Former NFL Player Quits Football to Run Farm

Categories:  Sports    News & Politics
Saturday, November 29th, 2014 at 2:33 PM
Former NFL Player Quits Football to Run Farm by Alex Bieler

Jason Brown was a center in the NFL, and he was good at it. In fact, he was so good during his tenure with the Baltimore Ravens that the St. Louis Rams signed him to a five-year, $37.5 million deal in 2009, making him the highest-paid player at his position in the league at the time.

That signing was the highlight of his Rams career, however, as he couldn't quite live up to the hefty deal the team doled out for him, an all-too-common tale in professional sports. His yearly cap hit eventually made him a target, culminating in his release from the Rams when current coach Jeff Fisher took over in St. Louis in 2012. That didn't have to be the end of Brown's NFL career, as several teams showed interest in the then-29-year-old free agent, including a contract offer from the Baltimore Ravens, but Brown had other plans.

Instead of making a few more million in the NFL, the former center turned to farming. Brown had no idea how to farm back in 2012, but like many other people trying to figure something out on the Internet, he turned to YouTube. He eventually bought a 1,000 acre lot in his home state of North Carolina, much to the chagrin of some of his football advisers.

"My agent told me 'You're making the biggest mistake of your life,' and I looked right back at him and I said 'No I am not,'" Brown said in an interview with CBS.

While it's usually a bit surprising to see anyone turn down the large-dollar amounts professional athletes can see, Brown knew there was more to life than the glory and fan worship of football after his older brother, a soldier, died in Iraq after a mortar shell hit his battalion.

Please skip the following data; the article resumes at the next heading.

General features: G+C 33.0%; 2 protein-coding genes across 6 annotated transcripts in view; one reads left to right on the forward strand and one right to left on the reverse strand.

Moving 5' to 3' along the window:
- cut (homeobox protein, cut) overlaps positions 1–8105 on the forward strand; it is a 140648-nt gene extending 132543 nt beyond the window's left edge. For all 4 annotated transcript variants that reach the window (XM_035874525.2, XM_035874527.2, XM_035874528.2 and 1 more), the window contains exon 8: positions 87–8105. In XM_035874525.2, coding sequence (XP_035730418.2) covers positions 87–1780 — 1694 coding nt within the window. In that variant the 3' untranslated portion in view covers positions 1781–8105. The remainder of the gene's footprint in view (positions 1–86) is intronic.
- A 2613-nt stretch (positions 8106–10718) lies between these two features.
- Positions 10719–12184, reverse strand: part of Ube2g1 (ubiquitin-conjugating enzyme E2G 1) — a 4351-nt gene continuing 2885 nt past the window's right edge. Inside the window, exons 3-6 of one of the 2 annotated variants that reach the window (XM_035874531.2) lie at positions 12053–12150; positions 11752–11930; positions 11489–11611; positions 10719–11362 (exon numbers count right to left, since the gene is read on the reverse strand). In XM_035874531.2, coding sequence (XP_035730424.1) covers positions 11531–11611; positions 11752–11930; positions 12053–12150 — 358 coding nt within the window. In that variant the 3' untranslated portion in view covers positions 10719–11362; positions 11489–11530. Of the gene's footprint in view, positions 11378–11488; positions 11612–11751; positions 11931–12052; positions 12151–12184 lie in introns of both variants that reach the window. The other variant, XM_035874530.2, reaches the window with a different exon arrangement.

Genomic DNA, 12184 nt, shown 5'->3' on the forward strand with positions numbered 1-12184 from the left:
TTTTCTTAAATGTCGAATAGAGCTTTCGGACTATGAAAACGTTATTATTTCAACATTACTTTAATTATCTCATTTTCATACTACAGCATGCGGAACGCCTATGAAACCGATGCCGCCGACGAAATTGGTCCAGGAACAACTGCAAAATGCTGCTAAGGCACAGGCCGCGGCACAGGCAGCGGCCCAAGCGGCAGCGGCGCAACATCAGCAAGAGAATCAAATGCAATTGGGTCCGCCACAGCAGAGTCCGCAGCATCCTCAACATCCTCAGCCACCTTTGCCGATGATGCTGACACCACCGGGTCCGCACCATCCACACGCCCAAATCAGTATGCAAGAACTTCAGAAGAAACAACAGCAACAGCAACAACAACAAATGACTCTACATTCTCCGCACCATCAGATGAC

"I question how much attention is given to football," Brown said in ESPN writer Seth Wickersham's excellent 2011 profile. "But it's tough. It's a huge machine that I'm benefitting from."

Brown's release provided the lineman an opportunity to step back from that machine and start First Fruits Farm, where he can step away from the hero worship of the NFL and provide food for the hungry. So far this year, Brown has already given away 46,000 pounds of sweet potatoes and 10,000 pounds of cucumbers according the News & Observer. Check out CBS' interview with Brown below.

Erie Reader: Vol. 6, No. 19
Now Available — Pick It Up Today

CURRENT

100 years of drama, music, laughter, and family. 

A longtime local car-parts sculptor gets Ripley’s acclaim for his delightfully out-there art.

A call to save nursing jobs and chemotherapy infusion services at the Regional Cancer Center. 

Stop by VegFest 2016 and discover the fun in a plant-based lifestyle.

On Sept. 25, Mary Halvorson brings her current duo project, Secret Keeper, featuring bassist Stephan Crump, to Erie’s PACA.

IN THIS ISSUE

100 years of drama, music, laughter, and family. 

A longtime local car-parts sculptor gets Ripley’s acclaim for his delightfully out-there art.

A call to save nursing jobs and chemotherapy infusion services at the Regional Cancer Center. 

Stop by VegFest 2016 and discover the fun in a plant-based lifestyle.

On Sept. 25, Mary Halvorson brings her current duo project, Secret Keeper, featuring bassist Stephan Crump, to Erie’s PACA.

The Colony Plaza parking lot will transform into an outdoor shopping and socializing event called Parking Lot Palooza.

This is the fourth album for Cleveland punk quartet Signals Midwest, and it might be their best yet. 

Fairness and justice take center stage in our commonwealth.

Handy emojis for Erie texting.

Audit looming? No problem. Just use accounting ‘adjustments,’ like the Department of the Army.